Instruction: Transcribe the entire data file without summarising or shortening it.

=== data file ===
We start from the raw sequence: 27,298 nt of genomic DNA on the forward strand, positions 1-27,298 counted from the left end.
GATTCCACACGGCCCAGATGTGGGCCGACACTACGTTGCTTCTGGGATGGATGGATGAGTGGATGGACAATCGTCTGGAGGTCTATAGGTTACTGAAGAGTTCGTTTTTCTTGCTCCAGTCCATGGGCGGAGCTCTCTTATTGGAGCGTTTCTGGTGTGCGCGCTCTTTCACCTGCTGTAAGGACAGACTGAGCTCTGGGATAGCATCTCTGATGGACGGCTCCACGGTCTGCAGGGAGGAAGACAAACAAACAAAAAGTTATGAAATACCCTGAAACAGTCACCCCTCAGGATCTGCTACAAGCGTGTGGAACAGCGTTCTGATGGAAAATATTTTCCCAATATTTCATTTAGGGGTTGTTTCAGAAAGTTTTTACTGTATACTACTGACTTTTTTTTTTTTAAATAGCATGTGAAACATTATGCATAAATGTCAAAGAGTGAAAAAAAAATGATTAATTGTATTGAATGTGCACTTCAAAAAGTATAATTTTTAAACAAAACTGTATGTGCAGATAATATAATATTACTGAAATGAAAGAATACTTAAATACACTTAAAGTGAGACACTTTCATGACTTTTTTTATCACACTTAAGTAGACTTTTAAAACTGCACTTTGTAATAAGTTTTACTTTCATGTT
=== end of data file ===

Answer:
We start from the raw sequence: 27,298 nt of genomic DNA on the forward strand, positions 1-27,298 counted from the left end.
GATTCCACACGGCCCAGATGTGGGCCGACACTACGTTGCTTCTGGGATGGATGGATGAGTGGATGGACAATCGTCTGGAGGTCTATAGGTTACTGAAGAGTTCGTTTTTCTTGCTCCAGTCCATGGGCGGAGCTCTCTTATTGGAGCGTTTCTGGTGTGCGCGCTCTTTCACCTGCTGTAAGGACAGACTGAGCTCTGGGATAGCATCTCTGATGGACGGCTCCACGGTCTGCAGGGAGGAAGACAAACAAACAAAAAGTTATGAAATACCCTGAAACAGTCACCCCTCAGGATCTGCTACAAGCGTGTGGAACAGCGTTCTGATGGAAAATATTTTCCCAATATTTCATTTAGGGGTTGTTTCAGAAAGTTTTTACTGTATACTACTGACTTTTTTTTTTTTAAATAGCATGTGAAACATTATGCATAAATGTCAAAGAGTGAAAAAAAAATGATTAATTGTATTGAATGTGCACTTCAAAAAGTATAATTTTTAAACAAAACTGTATGTGCAGATAATATAATATTACTGAAATGAAAGAATACTTAAATACACTTAAAGTGAGACACTTTCATGACTTTTTTTATCACACTTAAGTAGACTTTTAAAACTGCACTTTGTAATAAGTTTTACTTTCATGTT